To obtain a conviction for possession of obscene materials (without intent to sell), the prosecution must prove the following three elements beyond a reasonable doubt:
- That the defendant knowingly possessed or knowingly had custody or knowingly had control of certain materials.
- That the materials in question are obscene.
- That the defendant knew of the material’s obscene nature/character/content.
To determine of the materials in question are legally obscene, the prosecution must prove each of the following:
- That an average person would find the materials in question appeal to the prurient interest when applying the contemporary community standards of the county where the case is being prosecuted.
- That the materials in question depict or describe sexual conduct in a patently offensive manner.
- That materials in question, when taken as a whole, lack any serious literary, artistic, political, or scientific value.
As one can see, the elements for possession of obscene materials include terms that are not necessarily used by normal people in every day conversation, such as the term “prurient interest.” Even the term “obscene,” while understood by most people, is a word that many might debate or consider open to interpretation.
For this reason, the Florida Legislature gave wrote specific definitions into Florida law that juries must use when deliberating possession of obscene materials cases.
Thus, the term “prurient interest sex” refers to an interest in sex that is a shameful or morbid interest in sex, nudity or excretion. Included in this definition is the limitation that materials are not prurient if an average person in present times can view the materials candidly, openly, and with a normal interest in sex.
Of course, the Florida Legislature has not defined the term “normal interest in sex.”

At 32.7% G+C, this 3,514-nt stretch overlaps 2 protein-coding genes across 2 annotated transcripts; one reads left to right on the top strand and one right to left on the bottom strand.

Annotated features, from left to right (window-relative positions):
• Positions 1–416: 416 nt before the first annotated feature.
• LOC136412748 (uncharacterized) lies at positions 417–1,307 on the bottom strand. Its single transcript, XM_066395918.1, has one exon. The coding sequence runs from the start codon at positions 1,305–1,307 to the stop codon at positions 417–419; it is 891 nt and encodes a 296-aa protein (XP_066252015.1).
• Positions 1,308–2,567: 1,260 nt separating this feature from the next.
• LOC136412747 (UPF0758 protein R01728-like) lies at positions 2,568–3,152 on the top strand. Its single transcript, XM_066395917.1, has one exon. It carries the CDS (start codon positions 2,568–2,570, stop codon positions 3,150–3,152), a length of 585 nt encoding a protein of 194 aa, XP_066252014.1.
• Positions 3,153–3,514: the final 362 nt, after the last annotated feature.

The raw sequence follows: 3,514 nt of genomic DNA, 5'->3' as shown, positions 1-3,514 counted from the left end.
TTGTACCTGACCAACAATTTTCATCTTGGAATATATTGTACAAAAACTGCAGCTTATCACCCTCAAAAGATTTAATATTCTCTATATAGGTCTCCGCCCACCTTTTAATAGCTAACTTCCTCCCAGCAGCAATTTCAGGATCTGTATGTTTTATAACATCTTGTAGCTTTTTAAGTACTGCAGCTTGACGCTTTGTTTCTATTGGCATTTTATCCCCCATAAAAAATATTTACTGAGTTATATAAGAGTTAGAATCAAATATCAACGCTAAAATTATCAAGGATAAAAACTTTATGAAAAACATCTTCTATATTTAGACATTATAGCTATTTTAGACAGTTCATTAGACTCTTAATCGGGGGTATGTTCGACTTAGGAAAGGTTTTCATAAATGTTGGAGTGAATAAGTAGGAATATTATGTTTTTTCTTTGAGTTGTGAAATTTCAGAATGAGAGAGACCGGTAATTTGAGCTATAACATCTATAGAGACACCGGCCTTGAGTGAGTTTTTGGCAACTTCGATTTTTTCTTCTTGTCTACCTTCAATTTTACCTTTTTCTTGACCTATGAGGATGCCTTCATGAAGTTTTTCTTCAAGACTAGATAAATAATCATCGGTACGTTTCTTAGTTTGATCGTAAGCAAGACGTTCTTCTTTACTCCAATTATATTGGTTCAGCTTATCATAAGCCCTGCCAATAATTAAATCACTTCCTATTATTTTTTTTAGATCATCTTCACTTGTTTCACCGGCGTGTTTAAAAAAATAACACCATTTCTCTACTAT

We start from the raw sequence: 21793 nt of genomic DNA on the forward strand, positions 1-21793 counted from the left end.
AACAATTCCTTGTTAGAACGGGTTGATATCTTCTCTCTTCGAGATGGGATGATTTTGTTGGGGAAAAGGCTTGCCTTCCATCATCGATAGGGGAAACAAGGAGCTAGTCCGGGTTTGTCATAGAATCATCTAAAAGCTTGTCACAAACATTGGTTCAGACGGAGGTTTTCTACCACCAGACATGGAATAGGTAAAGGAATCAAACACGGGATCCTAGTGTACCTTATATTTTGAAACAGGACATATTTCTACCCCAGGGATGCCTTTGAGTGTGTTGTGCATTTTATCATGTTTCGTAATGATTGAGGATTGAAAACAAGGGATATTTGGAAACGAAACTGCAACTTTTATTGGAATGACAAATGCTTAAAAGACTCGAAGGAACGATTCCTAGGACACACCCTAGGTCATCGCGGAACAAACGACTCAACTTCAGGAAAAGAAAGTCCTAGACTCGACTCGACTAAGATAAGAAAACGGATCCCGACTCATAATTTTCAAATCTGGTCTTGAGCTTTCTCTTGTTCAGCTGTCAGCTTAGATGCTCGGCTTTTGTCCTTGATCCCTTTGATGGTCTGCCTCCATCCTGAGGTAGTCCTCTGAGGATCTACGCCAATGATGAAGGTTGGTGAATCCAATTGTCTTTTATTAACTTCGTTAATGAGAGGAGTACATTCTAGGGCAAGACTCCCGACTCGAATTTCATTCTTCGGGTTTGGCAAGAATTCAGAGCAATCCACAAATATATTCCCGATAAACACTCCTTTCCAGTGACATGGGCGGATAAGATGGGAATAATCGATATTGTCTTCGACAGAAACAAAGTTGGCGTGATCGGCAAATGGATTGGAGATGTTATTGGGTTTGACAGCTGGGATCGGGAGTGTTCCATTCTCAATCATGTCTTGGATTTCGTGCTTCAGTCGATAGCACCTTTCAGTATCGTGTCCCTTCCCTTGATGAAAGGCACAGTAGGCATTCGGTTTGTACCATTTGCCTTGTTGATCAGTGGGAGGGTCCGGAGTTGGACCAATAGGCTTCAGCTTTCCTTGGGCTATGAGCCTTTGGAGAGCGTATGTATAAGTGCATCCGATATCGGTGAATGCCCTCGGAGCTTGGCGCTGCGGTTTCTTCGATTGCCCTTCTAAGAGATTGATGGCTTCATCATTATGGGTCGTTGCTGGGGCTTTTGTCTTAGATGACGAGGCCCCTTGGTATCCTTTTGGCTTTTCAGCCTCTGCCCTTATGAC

In the next section we will be discussing the Florida Legislature’s definitions for obscenity and the term “patently offensive.” We will also discuss the role these terms play in a jury’s evaluation of the evidence.
It is important to note that while these terms have specific definitions, most juries are swayed to the prosecution when the alleged child pornography in question is obvious on its face. This includes cases of possession of child pornography where the images clearly depict minors in a lewd or sexual scenario or engaged in a sex act.
The question of obscenity is one that will be a big part of any possession of child pornography case, whether brought in Fort Lauderdale or somewhere else. For that a reason, a criminal lawyer representing a person accused of possession of child pornography must determine whether or not the images in question fall within the category of those that are illegal.
Some example are easy to identify. Clearly any image or movie that depicts an adult having sex with a minor is obscene. Clearly any image or movie that depicts minors having sex with minors is obscene. Clearly any image or movie that depicts a minor masturbating or using a sex toy or other object in a lewd or lascivious manner is obscene.
As a criminal lawyer, it is important to recognize that prosecutors do not only focus their attention on the obvious cases. One can imagine political environments where those with religious or conservative motivations decide to attack legitimate artistic expressions simply because they depict nudity or sexuality.
For example, it is not far-fetched to imagine conservative groups pushing for the prosecution of those who create artistic expressions that depict an act of homosexuality or lesbian intimacy because it offends their religious beliefs.
CLEARLY, such prosecutions would be contrary to the rights enumerated in the Constitution.
For that reason, the Florida Legislature wrote a very specific definition for obscenity. While parts of this definition are vague, it is clear that certain expressions of sexuality are not illegal just because they are sexual in nature.